25. Dorian Crutison

    Still thinking about this book
    Would you listen to Smoke Gets in Your Eyes again? Why?

  26. Doris Scherz

    Love it!
    I laughed, cried, thought about life and death, and was inspired. I would highly recommend this book.

  27. Grant Matthews

    Thank you so much Caitlyn, I surely enjoyed this book as much as I enjoy your channel…

  28. Freddy Kruppa

    We All Die
    Would you consider the audio edition of Smoke Gets in Your Eyes to be better than the print version?

  29. Ronnie Cadrette

    Love this book! Cannot recommend it enough!
    Half way through I searched to see if she had written anything else, and thankfully she has! Can’t wait to get started on the next! I finished this book a week ago; and am still describing it to workmates, friends and family. A really interesting and inevitable subject that creeps people out when I tell them about it which proves her point more.

  30. Violeta Hebsch

    Puts the Fun in Funeral
    Would you recommend this audiobook to a friend? If so, why?

  31. Cary B.

    Holy Shmokes!
    I am the most impressed with this book and I’m so pleased the author narrated it as I have come to trust her in her other endeavors so her voice is quite soothing to me. I 100% reccomend this title if you are interested in honest, matter of fact experiences. Thank you, Caitlin, for sharing your life and feelings with us like this! It is empowering and informative.

  32. Kathe Benedetti

    A very good book
    Very entertaining and informative. Read a little too slow for my taste. Played at 1.5x was much better. Not too gross at all.

  33. Issac Ikeard

    Not an eye opener
    This book was highly recommend by a good friend. It is narrated very well, but I didn’t find it to be intriguing; instead I was always left wondering what the point of this dragged out story was. I’d say pass and find something else.

  34. Heather LeeAnn Evans

    Hello Deathlings! Caitlin puts the fun in funeral
    If you love Caitlin’s YouTube channel, prepare yourself for an even more detailed look into the (morbidly) fascinating life of a crematorium and mortuary devotee. I love books read by their authors, and Caitlin does a great job delivering her unique story directly to your ear holes with the humor and gravitas required for a career in death awareness. By the end you will be ready to get right down to writing out your advanced directive with a smile!

  35. Elbert Saylors

    Worth the read
    I loved that this story was told by the author. I have felt for a while that our society has become too distant from death- that we no longer understand death is as natural as birth. The humor and self- deprecation kept the story moving. Thank you Caitlin.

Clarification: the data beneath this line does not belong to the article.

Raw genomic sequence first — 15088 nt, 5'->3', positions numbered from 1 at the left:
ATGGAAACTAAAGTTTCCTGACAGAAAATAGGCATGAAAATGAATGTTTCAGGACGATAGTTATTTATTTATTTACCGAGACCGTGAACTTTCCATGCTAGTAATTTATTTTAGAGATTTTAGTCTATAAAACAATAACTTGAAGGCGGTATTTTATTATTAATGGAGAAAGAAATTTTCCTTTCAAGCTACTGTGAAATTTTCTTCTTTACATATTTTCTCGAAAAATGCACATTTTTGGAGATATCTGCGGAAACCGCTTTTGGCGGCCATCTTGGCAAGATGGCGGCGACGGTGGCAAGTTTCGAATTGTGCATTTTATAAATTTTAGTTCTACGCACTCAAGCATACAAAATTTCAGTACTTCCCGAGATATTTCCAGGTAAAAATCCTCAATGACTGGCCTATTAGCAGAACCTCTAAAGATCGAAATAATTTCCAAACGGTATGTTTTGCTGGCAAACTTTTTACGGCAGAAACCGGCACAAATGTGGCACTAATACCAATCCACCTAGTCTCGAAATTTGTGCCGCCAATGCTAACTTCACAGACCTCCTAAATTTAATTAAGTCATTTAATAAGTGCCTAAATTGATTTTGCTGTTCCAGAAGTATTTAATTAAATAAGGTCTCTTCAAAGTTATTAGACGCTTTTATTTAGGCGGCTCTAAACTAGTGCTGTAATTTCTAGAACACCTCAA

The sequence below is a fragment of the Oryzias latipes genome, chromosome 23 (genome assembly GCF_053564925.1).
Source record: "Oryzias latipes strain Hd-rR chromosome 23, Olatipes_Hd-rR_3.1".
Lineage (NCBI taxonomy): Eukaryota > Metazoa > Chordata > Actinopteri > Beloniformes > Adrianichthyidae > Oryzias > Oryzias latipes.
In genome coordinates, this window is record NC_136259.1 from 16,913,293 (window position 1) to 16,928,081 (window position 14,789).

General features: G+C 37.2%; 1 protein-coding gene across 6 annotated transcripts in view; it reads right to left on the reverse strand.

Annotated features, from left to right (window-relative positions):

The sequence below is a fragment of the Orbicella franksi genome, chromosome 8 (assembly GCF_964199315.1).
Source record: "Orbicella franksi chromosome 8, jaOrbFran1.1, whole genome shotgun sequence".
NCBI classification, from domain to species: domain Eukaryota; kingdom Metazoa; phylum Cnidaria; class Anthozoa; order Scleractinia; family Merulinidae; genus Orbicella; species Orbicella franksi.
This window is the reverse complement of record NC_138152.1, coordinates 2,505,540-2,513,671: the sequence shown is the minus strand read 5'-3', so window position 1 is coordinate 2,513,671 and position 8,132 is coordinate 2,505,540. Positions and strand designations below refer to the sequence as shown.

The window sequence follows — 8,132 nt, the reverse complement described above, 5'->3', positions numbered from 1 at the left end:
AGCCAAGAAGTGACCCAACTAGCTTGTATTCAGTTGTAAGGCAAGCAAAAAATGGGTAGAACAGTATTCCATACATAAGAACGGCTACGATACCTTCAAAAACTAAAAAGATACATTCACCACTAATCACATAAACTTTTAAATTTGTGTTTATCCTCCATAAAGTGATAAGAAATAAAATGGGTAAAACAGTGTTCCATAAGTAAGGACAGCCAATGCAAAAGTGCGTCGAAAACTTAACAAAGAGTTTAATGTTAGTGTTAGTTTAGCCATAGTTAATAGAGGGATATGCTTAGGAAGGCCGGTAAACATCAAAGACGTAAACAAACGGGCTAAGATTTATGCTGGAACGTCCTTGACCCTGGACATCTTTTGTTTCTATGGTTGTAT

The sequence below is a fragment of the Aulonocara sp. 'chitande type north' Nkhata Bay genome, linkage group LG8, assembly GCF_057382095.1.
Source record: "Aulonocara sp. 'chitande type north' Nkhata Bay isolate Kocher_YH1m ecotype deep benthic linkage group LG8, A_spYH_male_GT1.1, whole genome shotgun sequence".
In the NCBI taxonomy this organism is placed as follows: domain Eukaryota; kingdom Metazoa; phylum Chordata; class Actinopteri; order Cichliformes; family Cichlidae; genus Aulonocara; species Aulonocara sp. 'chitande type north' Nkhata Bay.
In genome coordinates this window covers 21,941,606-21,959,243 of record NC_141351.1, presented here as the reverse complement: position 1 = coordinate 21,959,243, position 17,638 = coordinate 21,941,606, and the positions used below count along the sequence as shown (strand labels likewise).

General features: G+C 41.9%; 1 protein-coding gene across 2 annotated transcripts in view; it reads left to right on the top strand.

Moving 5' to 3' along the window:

36. Jerold Lehnhoff

    Great book. Listened to this every lunch brake at work.
    I honestly learned about this book while watching Vsauce ‘Morbid Curosity’. The phrase “Death is not happening to you, death is happening to us all” sent chills down my spine and stuck in my head.
    The narrator/author did an extremely well job at making her conversions with the other characters sound genuine and real. It’s like death as an object which was is a difficult, scary, disgusting, and awkward topic to hold was given handles. and easier way to wrap it around your mind and manipluate it, think about more openly.
    To put it simply, damn good narration, and a awsome audio book.

  37. Joey Ambers

    Everyone should listen to this book!
    I love this book. I’ve reread it numerous times. Caitlin Doughty has a wonderful personality and it’s awesome how she uses her character to give the reader a new look at death. Personally, listening to her story has made me more comfortable with the thought of death. Knowing what happens to the body after we die was always a scary mystery to me, something to just avoid, but Caitlin’s obviously knowledgeable description of funeral home practice gives a completely scary-free, easy to understand, life lesson. I recommend this book to everyone!

  38. Asha Mckevitt

    Thanks, Caitlin, for helping us accept Death. It is scary. And now it’s Not so scary anymore.
    Love the insider tips, too. Good to feel empowered, and I won’t be a victim to the system, because knowledge 😉

  39. Ron Earenfight

    Definitely enjoyed
    Insightful and personal look behind the scenes at the crematory. The stories of bodies mixed seamlessly with historical perspectives and burial traditions.

  40. Aron Detamble

    must read
    I love this book. it should be required reading. so much unnecessary suffering happens when we try to ignore our inescapable demise.